Greater Manchester: housing joint venture

The National Housing Federation (NHF), The Local Government Association (LGA) and PlaceShapers are working together to support our members to form partnerships where this can benefit all parties. This case study is one of a series from across the country to share best practice and information about the types of partnership that can work.


Joint venture partners

Greater Manchester Combined Authority (GMCA) and Greater Manchester Housing Providers (GMHP).

GMHP has around 28 members, including a range of size organisations, stock transfer housing associations, traditional housing associations and ALMOs. The joint venture is being pursued by a group of 10 members from GHMP

How many and what sort of homes are being delivered?

GMHP has built more than 8,000 new homes in the last five years and has an ambition to deliver 16,000 over the next five. Development figures for 2018/19 as a partnership have been 2841 planning consents, 2145 starts on site and 1920 completions. It is hoped that the joint venture will contribute 500 homes a year to this total.

How did the partnership get started?

GMHP started through a conversation between the Chief Executive at one of the providers, Bolton at Home and the Director of Housing at Manchester. Anticipating what may come in devolution terms they felt that it would be good to try and get a Housing Provider Group together for Greater Manchester. The success of this partnership laid the ground work for the joint venture organisation which has now emerged,

Project summary

Established as a group in 2010, GMHP are substantial investors in the Greater Manchester community. In recent years members of the group have been delivering around 40% of new homes across Greater Manchester. GMPH jointly commission work with the Mayor and GMCA, and have representation on all the relevant Boards within the Combined Authority. In addition to development the partnership operates across a full range of themes including, social investment, access to housing, homelessness, health and social care and others. Each topic has a lead CEO. There are terms of reference and an annual fee that allow the partnership to do their work, and pay for our research and staff time (the partnership has a post embedded in the GMCA).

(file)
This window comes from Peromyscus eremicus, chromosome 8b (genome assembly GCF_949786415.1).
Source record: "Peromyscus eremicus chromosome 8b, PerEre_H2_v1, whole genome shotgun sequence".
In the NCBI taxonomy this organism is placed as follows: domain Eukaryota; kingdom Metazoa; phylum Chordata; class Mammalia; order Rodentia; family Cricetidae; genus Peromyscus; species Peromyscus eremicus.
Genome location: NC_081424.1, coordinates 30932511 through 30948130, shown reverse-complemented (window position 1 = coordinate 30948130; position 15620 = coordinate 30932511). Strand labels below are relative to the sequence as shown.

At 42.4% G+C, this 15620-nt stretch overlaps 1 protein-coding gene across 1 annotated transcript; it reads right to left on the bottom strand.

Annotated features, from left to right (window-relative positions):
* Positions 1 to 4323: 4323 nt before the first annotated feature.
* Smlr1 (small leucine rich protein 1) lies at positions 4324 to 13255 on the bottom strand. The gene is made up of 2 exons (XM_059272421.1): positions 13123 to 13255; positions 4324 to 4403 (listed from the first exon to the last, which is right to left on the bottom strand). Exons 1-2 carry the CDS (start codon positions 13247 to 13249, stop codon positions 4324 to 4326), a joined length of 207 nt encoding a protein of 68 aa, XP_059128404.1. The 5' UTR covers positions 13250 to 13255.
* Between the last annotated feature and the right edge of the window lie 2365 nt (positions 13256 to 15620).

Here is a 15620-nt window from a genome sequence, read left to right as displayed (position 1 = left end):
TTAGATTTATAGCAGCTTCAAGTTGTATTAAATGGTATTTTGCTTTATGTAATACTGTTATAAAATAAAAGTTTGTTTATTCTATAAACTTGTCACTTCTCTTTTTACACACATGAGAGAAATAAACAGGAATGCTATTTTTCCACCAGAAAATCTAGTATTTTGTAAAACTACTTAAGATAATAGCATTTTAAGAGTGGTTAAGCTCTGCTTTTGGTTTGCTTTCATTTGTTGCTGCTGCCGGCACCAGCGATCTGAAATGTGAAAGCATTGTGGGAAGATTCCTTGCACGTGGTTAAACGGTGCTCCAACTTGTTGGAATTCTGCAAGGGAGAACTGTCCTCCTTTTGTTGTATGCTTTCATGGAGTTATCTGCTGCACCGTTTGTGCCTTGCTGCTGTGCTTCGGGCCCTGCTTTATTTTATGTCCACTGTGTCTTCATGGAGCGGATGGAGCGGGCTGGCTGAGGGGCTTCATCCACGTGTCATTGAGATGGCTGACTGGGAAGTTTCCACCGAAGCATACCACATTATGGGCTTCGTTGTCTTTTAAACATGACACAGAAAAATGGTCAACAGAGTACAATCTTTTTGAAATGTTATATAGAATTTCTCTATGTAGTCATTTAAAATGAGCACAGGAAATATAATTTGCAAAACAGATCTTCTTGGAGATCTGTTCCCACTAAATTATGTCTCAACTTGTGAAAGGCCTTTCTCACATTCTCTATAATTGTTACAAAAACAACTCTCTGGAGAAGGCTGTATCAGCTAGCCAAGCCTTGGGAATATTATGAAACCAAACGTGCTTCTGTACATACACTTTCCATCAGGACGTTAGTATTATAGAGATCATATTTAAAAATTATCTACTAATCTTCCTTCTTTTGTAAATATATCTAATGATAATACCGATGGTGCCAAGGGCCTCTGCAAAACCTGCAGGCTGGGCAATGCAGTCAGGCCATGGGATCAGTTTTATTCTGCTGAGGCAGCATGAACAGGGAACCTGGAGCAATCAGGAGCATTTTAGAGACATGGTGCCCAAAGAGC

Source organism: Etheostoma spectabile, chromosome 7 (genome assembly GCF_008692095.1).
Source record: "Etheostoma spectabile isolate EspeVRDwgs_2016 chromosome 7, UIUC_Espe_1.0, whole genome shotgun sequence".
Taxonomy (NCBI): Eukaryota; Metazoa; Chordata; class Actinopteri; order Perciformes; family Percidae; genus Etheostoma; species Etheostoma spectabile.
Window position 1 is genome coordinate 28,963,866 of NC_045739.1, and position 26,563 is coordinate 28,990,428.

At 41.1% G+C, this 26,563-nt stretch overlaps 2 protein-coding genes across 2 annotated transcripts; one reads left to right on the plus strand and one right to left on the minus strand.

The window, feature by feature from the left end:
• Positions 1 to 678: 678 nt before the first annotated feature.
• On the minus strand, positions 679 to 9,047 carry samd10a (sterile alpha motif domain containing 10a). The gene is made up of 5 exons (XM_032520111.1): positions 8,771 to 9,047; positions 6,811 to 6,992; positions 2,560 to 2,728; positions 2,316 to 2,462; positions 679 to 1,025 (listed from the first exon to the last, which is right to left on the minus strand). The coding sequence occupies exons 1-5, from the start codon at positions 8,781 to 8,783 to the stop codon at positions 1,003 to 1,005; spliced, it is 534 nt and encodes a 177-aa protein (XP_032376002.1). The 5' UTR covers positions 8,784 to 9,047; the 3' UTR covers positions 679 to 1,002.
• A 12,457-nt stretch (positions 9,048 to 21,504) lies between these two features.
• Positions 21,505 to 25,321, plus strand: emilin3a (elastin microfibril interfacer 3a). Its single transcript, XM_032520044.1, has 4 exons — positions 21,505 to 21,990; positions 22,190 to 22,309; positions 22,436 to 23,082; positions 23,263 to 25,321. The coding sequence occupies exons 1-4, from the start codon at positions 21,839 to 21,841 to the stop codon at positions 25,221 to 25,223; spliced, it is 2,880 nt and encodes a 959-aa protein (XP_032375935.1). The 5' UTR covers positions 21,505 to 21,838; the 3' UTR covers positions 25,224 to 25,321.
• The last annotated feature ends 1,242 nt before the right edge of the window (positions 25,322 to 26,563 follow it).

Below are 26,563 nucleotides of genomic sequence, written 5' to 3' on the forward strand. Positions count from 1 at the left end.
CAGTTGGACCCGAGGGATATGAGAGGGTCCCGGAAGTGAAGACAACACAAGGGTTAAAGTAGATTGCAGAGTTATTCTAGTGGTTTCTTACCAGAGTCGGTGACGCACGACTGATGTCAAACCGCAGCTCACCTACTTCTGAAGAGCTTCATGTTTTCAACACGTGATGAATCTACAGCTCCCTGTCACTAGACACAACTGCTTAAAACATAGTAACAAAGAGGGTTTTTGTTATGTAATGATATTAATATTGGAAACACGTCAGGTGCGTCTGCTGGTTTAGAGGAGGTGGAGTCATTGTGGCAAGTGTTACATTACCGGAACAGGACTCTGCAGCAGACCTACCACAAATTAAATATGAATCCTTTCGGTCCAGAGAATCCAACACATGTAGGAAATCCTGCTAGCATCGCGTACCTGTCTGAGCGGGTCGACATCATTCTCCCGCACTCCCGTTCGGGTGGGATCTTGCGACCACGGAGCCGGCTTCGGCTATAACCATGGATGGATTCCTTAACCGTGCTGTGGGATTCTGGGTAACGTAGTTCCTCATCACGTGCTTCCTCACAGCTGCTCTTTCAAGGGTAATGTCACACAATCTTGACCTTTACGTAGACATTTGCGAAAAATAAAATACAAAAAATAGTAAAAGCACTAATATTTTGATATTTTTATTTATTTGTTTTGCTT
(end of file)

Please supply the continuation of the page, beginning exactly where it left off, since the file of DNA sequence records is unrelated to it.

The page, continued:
The JV will act as an LLP with a £3m investment from each housing association as well as a £2m contribution from GMCA in return for a 20% stake in the joint venture. The associations will own the remaining 80%. The partnership will be a commercial developer, buying land and securing planning permission to build and sell land on the open market. Affordable housing built through s106 will be handed over to registered providers. Any profits will be reinvested or distributed among the housing associations. The JV is working on its first 2 sites now.

What have been the greatest benefits and what challenges have you experienced along the way?

None of the joint work would have been possible without building trust between both parties. The partnership has required people to focus on the collective good, rather than just their narrow organisational interest, and most importantly focus on giving communities a stake in devolution.

The GMHP benefitted from having a full GM coverage, and a willingness to invest resources in assisting the GMCA meet its objectives. The housing associations had to be honest, understand politics of the area, negotiate and be prepared to compromise.

What would be your message to other local authorities and housing associations looking to do something similar?

Look for what needs doing, look for things you do that are common, and don’t necessarily start with development. Build trust and focus on some easy wins to build that trust. Be inclusive and make sure you are part of solving the problems not just trying to benefit your business plan.